Caligula is the third book kindly sent to me by Transworld Book Group as part of the Transworld Book Challenge, for which I thank them. It tells the story of Rufus, a young slave from
, who is sold to a purveyor of wild animals to Roman circuses. Finding that he has a way with animals, Rufus becomes an animal trainer, even appearing in the circus once himself. Along the way he befriends a gladiator, Cupido, himself a slave, having been the son of a defeated German prince. Carthage
Life is looking good for Rufus when he is unexpectedly sold to the Emperor, Caligula, to look after the Emperor’s new elephant. Now living inside Caligula’s palace, Rufus plays witness to the paranoia and depravity that surround the Emperor and, inevitably, becomes involved in the continual plotting against Caligula by members of his household, family and guards.
Of the Julio-Claudian emperors of
, Caligula ranks alongside Nero as the most luridly lunatic of them all. From wanting to make his horse a senator to sleeping with his sister, an author wanting to set a novel during his reign certainly has no shortage of material to work with. This, of course, is a slightly double-edged sword as Caligula’s well-known life story also acts as a constraint upon the author’s freedom of imagination. Rome
Douglas Jackson starts off by handling the material well, choosing to use Caligula almost as background, only having him appear directly in a small number of scenes. Rufus, and his relationships with Cupido and other key characters takes centre stage and it is only as the plot moves towards its climax that other real historical figures, such as Caligula’s uncle, Claudius, and Chaerea, one of the leaders of Caligula’s Praetorian Guard, become key characters.
The plot moves along briskly and there is no shortage of pace. There’s plenty of casual period detail to make the book feel solidly placed in ancient
and the dialogue doesn’t feel too modern for the setting. All in all, it’s a quick and easy read and something one could pick up at the airport to help while away a long flight. Rome
Unfortunately, that’s about where it ends. Plot-driven in the extreme, there is very little depth of characterisation and most of the main characters are quite flat. This, combined with large dollops of blood and guts (which, to be fair, is probably unavoidable in a novel set in this period) and a spoonful of sex, made me think that its real audience is teenage boys who are not really into literature but are happy with something that gets the adrenaline and hormones going. Basically, not me.
If that were all, I’d be happy to chalk it down to experience and accept that it just wasn’t my kind of thing if it weren’t for one big, fat, glaring problem. I’ve mentioned above that Caligula’s life story acts as constraint as well as source and this links in to one of my beliefs about historical fiction.
It seems to me that, if you are going to write historical fiction, you can take certain liberties with the history. You can give your protagonist a fictional title. You can add in minor events that didn’t really happen. You can even insert your character into major events where it does not compromise the integrity of the event (i.e. having your character as, say, one of the executioners of the Romanovs as the guards are not well-known figures). But, I believe that it destroys the integrity of a historical fiction work if major historical events are changed significantly. That’s not to say that books where that happens can’t work; just that they are not historical fiction. They can be counter-factual history. They can be speculative fiction (for example, the excellent Fatherland by Robert Harris). They cannot, though, be billed as historical fiction.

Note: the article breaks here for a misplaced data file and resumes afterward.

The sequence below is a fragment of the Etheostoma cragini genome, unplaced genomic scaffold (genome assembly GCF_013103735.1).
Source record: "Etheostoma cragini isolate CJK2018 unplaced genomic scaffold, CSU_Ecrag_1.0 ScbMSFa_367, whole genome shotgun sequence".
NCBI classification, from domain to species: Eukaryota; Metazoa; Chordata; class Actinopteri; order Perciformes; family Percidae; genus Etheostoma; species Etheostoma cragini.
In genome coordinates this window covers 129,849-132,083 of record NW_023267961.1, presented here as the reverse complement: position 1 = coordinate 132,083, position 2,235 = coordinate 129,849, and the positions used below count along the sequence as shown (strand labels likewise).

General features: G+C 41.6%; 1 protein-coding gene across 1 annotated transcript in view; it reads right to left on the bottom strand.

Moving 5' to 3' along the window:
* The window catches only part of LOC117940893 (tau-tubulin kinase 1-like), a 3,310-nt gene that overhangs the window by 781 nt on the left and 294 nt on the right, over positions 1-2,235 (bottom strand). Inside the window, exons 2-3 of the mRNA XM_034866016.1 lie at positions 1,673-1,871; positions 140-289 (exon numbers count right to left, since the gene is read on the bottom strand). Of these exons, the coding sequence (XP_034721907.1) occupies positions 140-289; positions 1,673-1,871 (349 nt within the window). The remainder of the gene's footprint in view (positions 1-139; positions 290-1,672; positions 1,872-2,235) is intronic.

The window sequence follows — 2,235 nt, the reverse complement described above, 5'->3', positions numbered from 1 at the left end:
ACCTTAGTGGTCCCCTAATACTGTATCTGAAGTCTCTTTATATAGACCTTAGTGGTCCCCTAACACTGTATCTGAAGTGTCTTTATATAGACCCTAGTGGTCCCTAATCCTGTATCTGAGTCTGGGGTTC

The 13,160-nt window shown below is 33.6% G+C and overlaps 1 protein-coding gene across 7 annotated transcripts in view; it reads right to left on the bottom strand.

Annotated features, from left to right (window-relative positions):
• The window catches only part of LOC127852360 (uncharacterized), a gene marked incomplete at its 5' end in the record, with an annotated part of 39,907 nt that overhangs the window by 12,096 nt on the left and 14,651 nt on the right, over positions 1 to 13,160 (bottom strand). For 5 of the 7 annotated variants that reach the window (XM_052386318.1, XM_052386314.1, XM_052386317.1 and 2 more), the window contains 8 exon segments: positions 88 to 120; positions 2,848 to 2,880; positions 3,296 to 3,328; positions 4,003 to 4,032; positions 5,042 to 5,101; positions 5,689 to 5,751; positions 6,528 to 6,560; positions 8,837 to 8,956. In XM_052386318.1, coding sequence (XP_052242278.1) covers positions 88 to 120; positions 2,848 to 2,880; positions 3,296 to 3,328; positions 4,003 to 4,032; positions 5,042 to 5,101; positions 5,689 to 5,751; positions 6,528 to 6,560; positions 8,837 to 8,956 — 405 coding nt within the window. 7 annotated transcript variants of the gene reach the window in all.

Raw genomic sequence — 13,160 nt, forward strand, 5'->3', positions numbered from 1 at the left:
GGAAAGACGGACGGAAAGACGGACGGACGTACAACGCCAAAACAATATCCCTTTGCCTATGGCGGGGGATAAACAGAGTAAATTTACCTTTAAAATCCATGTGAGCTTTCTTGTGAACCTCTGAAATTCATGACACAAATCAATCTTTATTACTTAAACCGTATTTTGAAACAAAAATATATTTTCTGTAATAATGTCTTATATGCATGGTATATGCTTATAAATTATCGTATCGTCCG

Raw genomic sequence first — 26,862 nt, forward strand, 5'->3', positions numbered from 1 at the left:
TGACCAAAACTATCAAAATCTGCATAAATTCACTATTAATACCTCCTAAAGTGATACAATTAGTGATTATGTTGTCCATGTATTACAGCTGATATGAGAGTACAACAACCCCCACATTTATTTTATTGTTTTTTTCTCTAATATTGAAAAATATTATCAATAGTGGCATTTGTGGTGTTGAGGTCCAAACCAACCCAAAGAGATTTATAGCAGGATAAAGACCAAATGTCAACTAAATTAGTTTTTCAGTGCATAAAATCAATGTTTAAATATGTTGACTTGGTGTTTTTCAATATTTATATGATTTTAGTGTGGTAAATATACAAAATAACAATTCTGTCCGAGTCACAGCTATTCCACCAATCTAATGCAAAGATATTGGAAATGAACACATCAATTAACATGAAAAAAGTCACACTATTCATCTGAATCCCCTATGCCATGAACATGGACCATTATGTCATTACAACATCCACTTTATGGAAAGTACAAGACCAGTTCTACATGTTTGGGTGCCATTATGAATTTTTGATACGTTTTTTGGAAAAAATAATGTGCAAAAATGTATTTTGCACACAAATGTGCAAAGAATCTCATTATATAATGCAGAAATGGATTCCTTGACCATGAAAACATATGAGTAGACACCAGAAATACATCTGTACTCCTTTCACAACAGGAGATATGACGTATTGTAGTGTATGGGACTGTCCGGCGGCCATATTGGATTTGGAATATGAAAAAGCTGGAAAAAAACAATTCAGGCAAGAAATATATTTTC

And this is where Caligula really fails for me. I don’t want to reveal a big spoiler here but, suffice it to say, one of the key scenes, dealing with one of the most important events in Caligula’s life, is historically completely inaccurate. Not only did this really spoil the book but it is also potentially misleading to anyone who reads the book and is not already familiar with the history.
So, I’m sorry, but Caligula just didn’t work for me.
Hi Richard, sorry you didn't enjoy the book, but thanks for reading it and giving your opinion, which I don't necessarily agree with, but fully respect. You're never going to get everything right with a debut novel and I certainly wouldn't argue that it's not high-minded literature, because that's not what I set out to do.
The reason I'm getting in touch is the last few paragraphs. I'm intrigued because by and large I tried very hard to stick to accepted history about Caligula. I may have taken my own road on why something happened, but generally not if. In which case I'd really like to know if I have got something so badly wrong that it spoiled your enjoyment of the book, because it will spur me to make sure I don't repeat the same mistake in future. Can you please get in touch with me at email@example.com and let me know what the offending event/scene is and why it's inaccurate. I'd honestly be very grateful.
Best wishes, and don't give up on me just yet, why not give Hero of Rome a try?
I agree with you, if I read historical fiction I want to read about real events through the eyes of a fictional character. Sorry you didn't enjoy it. I hope you can get in touch with the author and at least let him know exactly what bothered you. Perhaps he could clarify the scene/scenes.
Thanks for taking the time to comment. When I get the chance, I will email you about the bit that irritated me. I have just downloaded Hero of Rome to my Kindle and will definitely read it.
Cozy - thanks for commenting. I think historical fiction is very difficult to get absolutely right and I suspect I am just being a bit precious about it.
Hi Richard, I made a mistake with the e-mail address, it should be firstname.lastname@example.org
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